Sophie pulled down her visor and looked at her friend in the mirror. “You’re not a freak.” She smoothed down her hair and went to work on the small red bulge near her chin, her mouth twisted to the side.
Cate reached back and patted Delphine’s knee.
Delphine tied a knot in the tissue she’d had in her hand for hours.
Every time she asked to meet her dead father’s family, her mother refused, something about the whole family disowning the two of them when Delphine’s father died. Her mom couldn’t say anything about meeting them now, though; she was dead too. And that gap, the one that always stood between them, now it was an impossible abyss.
Delphine promised herself that even though she was bound to these strangers by blood, she wouldn’t let them change her, wouldn’t let them make her forget. She’d make sure they knew everything they had forsaken almost sixteen years ago.
Cate parked the car and craned her neck trying to see the top of the house. “Sophie honey, you want to double check the address?”
Sophie fished in her purse for the scrap of paper. She tossed a tin of mints, a tube of mascara and a Sharpie under the windshield before she found it.
Cate compared the crumpled note to the brass numbers beside the front door. “Hm.”
“It’s right,” Delphine said without looking. She’d known about this house all her life, though living in it was the last thing she ever expected to do.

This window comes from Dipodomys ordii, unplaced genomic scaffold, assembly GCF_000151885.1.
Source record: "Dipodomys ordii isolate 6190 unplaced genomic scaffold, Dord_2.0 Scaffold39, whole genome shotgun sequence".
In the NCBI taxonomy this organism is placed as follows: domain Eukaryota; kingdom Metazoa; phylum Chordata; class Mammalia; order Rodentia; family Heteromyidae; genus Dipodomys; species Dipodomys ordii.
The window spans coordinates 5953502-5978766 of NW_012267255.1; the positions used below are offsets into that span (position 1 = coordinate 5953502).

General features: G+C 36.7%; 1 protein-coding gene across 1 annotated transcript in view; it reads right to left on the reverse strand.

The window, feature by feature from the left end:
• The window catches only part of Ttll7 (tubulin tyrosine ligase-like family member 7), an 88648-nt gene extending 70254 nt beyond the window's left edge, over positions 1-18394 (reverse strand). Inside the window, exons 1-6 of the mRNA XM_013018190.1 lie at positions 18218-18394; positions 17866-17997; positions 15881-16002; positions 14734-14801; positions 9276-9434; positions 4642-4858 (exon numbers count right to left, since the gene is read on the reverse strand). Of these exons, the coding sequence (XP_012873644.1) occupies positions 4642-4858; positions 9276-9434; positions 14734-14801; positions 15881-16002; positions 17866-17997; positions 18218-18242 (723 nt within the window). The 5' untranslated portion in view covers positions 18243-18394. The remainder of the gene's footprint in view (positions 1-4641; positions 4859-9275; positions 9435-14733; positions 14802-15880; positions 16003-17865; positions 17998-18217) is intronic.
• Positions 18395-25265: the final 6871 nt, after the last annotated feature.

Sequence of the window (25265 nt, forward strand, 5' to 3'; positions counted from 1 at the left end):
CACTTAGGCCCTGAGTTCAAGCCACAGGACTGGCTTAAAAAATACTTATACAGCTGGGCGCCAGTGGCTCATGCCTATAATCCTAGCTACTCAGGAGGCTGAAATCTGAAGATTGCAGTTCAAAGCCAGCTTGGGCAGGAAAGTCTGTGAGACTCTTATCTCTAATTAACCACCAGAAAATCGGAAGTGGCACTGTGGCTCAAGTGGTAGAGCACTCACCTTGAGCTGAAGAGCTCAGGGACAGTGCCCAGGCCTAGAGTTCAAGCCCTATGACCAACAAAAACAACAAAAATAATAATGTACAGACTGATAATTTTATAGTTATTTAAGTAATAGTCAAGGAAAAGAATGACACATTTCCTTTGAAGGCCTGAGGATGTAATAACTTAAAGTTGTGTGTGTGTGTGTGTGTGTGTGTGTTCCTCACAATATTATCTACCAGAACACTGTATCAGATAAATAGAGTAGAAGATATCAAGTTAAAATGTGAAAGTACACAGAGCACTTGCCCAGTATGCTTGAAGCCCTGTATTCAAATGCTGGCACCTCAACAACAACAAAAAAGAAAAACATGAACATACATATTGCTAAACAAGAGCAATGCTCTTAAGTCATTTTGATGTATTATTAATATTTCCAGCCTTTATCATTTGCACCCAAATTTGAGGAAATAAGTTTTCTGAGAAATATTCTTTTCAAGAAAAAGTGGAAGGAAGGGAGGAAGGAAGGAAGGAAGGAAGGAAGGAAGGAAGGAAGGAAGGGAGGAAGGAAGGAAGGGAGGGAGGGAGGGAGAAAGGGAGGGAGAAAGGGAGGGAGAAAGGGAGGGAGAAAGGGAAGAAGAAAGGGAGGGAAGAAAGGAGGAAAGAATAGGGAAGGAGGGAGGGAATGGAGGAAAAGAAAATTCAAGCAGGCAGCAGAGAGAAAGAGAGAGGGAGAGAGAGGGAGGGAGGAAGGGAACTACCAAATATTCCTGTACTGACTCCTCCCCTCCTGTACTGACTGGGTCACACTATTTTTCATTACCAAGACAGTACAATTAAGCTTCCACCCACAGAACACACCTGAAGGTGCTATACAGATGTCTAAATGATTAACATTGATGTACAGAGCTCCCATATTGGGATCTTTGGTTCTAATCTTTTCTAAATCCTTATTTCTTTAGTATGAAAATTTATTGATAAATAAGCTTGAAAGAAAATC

Sophie turned around and faced her friend. “So, you think the stories are true then?”
Delphine swallowed. “Guess I’m going to find out.”
“Of course they’re not true.” Cate flipped Sophie’s visor back into place with a snap. “It’s just a big house.”
“A big house with a witch inside.”
“Enough, Sophie.” Cate reached for Delphine’s hand. “That’s just it: they’re stories, there’s nothing to them.” She smiled. “You get to live in the biggest house in the county and you got yourself a brand-new family.”
A tear pooled between the rim of Delphine’s sunglasses and her cheek.
Cate squeezed her hand. “I know, honey.” She squeezed again because motherly gestures were what made Cate Cate.
“There she is.” Sophie leaned toward the glass. “She’s old but hey, at least her skin’s not green or anything.”
Elizabeth Lockhart, her skin a respectable wrinkly pink, shaded her eyes with one hand and waved at the car with the other.
“I don’t believe it,” said Delphine. “I saw her at the funeral.”
“She was there?” said Cate.
“Yeah. She stood in the back and cried. She never got anywhere near me.”
“See,” Sophie said, “now don’t you think that’s weird? Just a little bit?”
The three of them looked at each other and opened their doors in unison. They unloaded Delphine’s bags and piled them on the paved driveway.
"You’re finally here.” Elizabeth floated down the blue and gray steps, reaching out her arms. Delphine ignored her grandmother, choosing instead to adjust the buckle on one of her bags. Elizabeth lowered her eyes and turned to Sophie. “How are you, dear? You’re Sophie, aren’t you?” She barely gave her time to nod. “I’ve heard about you. And this is your mom?”
“Cate.” Her hand shot out from under her coat. “You can call me Cate.”
“Why didn’t you tell me who you were?” Delphine crossed her arms to stave off any unwanted displays of affection.
“Two days ago, at the funeral. That was you, wasn’t it?” She could be brave behind sunglasses.
“So? Why didn’t you tell me?”
“I’m sorry.” She touched Delphine’s elbow. “I thought you had enough to deal with that day.”
“So what exactly are you, anyway?” No one ever accused Sophie of having any tact.
“What am I?”
Cate pinched her daughter’s shoulder and smiled an apologetic smile.
Sophie wrenched free and frowned. “Well, are you a witch or some kind of freak or what?”